Tara Drake, an assistant professor in the Department of Physics & Astronomy at The University of New Mexico, has received a National Science Foundation (NSF) CAREER Award.

The award is NSF’s most prestigious award in recognition and support of early-career faculty who have the potential to serve as academic role models in research and education and to lead advances in the mission of their department or organization.

Drake’s project, “Ultralow phase noise signal generation using Kerr-microresonator optical frequency combs,” explores one of the most important tools in precision measurement. Optical frequency combs are used in trace gas spectroscopy for the detection of chemical hazards and disease-correlated biomarkers, in stellar spectroscopy in the search for Earth-like exoplanets, and as critical components of optical atomic clocks. Although their use is now ubiquitous, optical frequency combs are largely confined to specialized optics laboratories with applications in a variety of scientific contexts from biology to astronomy. However, this is changing.

Drake NSF Career
Assistant Professor Tara Drake, right, reviews research data with students in her lab.

“Recently, optical frequency combs have been realized using chip-scale microring cavities and the nonlinear Kerr effect,” said Drake. “The promise of these “microcombs” lies in the possibility of replacing a research laboratory dedicated to precision measurement with a comb-on-a-chip platform that can perform precision measurements far from the optics lab.” However, as with many precision measurement instruments, microcomb precision is limited by material thermal noise, a limitation which is worsened by the small volume of the microring.

Building on recent work investigating how material noise affects comb precision, Drake and her team will develop a technique for microcomb noise reduction based on novel cavity geometries and comb operation. Decoupling material thermodynamics from the properties of the comb light represents an important and necessary milestone for the use of microcombs as state-of-the-art precision measurement instruments.

“While thermodynamics of matter are generally well understood, the intersection of thermal noise and nonlinear optics remains largely unexplored. In microcombs, the transduction of thermal fluctuations in the resonator material to noise on the comb light is highly dependent on the details of the comb state and can even differ between combs generated in the same resonator.”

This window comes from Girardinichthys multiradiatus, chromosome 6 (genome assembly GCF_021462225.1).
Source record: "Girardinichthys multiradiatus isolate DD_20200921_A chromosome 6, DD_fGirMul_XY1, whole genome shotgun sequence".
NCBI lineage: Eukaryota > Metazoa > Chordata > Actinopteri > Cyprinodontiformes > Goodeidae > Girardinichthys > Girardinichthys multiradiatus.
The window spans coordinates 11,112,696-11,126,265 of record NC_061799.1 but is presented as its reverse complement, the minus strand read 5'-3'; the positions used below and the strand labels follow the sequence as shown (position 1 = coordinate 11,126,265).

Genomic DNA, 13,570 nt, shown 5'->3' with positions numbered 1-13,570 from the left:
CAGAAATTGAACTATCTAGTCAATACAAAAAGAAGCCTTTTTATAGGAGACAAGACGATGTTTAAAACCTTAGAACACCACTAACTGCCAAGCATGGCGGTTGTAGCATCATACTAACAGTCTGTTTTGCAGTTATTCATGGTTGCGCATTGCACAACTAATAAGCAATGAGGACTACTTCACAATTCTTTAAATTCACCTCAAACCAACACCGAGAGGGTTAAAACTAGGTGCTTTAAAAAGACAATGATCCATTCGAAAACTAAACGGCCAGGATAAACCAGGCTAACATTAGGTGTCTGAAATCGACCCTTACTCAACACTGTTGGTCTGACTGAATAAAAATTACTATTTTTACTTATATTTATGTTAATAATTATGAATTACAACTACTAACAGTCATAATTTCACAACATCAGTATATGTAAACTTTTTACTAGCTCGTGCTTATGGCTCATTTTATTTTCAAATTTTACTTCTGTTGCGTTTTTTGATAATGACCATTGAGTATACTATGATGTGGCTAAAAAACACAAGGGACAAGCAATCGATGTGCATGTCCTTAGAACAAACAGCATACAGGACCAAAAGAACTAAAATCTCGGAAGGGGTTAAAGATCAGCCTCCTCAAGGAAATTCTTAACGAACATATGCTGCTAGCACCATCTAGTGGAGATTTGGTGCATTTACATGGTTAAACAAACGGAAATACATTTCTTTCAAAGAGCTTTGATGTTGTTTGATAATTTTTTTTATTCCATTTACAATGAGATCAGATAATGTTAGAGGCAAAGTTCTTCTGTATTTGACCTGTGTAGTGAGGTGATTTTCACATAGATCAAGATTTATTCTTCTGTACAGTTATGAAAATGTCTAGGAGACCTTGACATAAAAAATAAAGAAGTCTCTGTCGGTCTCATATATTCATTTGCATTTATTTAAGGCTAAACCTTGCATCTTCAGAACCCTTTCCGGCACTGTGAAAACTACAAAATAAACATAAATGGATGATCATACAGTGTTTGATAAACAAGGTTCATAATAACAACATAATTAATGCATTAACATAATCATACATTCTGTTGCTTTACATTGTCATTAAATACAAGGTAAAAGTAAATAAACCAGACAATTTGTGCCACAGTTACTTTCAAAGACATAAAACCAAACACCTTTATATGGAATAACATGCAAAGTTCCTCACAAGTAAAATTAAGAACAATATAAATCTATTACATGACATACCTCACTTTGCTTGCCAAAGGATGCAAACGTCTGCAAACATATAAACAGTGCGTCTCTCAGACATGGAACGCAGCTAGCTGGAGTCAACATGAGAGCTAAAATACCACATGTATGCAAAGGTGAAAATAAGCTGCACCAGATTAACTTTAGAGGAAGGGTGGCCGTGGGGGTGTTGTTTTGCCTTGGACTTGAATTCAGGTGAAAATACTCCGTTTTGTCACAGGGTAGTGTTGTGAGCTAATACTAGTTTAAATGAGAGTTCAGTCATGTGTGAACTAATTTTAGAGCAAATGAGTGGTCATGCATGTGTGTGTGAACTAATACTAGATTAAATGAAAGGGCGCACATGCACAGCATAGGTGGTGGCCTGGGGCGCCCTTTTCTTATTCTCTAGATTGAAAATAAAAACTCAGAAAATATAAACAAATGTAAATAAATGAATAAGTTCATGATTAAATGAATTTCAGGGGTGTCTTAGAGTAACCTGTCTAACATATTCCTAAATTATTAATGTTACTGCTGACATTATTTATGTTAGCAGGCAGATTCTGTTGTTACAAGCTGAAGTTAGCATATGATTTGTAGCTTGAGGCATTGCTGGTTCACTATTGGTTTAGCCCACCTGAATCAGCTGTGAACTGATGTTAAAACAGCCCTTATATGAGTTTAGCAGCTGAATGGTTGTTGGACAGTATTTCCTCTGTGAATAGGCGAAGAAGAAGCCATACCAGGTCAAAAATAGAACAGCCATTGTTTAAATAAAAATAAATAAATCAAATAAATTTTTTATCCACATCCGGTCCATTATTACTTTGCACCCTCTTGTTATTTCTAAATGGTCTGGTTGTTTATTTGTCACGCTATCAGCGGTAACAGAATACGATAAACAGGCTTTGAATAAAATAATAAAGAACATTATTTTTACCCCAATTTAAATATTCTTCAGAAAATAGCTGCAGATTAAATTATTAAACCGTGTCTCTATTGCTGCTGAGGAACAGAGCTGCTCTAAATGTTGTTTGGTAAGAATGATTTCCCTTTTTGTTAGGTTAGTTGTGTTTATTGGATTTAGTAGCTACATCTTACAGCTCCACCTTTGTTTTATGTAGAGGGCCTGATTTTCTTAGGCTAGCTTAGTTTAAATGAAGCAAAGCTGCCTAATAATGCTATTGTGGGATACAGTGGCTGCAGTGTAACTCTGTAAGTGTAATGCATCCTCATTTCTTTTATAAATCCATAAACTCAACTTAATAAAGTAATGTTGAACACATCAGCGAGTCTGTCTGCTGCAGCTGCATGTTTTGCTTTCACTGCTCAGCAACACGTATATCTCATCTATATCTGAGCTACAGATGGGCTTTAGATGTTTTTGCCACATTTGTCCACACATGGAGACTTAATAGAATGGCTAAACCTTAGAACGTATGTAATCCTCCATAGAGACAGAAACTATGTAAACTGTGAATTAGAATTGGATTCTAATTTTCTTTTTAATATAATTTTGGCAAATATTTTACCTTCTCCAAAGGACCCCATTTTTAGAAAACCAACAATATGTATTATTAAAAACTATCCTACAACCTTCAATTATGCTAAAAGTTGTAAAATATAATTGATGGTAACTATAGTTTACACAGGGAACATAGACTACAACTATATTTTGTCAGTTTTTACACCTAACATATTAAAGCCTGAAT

As part of the award, Drake also plans to develop a summer academy for area STEM educators focused on design and construction of optics-based projects (Optical Technology Inventors and Makers Academy, OPTIMA). Attendees will learn the principles of optics and optical design and will be encouraged to create optics projects that can be used as teaching material in their classes. In the long term, Drake plans to expand this program to the wider Albuquerque community by partnering with organizations such as local area maker spaces and the Albuquerque Astronomical Society. The first OPTIMA is planned for summer 2026.

Drake joined UNM in the fall of 2019 as a faculty member in the Department of Physics & Astronomy. She is a part of UNM’s Center For High Technology Materials (CHTM) and the Optical Science and Engineering (OSE) program. In 2021, Drake received a Young Investigator Program award from the Air Force Office of Scientific Research (AFOSR). Drake is a UNM Women in STEM award winner and received the UNM Physics and Astronomy Excellence in Teaching Award for the 2021-2022 Academic Year. Before coming to UNM, Drake was an NRC postdoctoral researcher at the National Institute of Standards and Technology (NIST). Drake earned her Ph.D. in Physics in 2015 at the University of Colorado in the group of Deborah Jin.

For more information, visit the Drake Lab.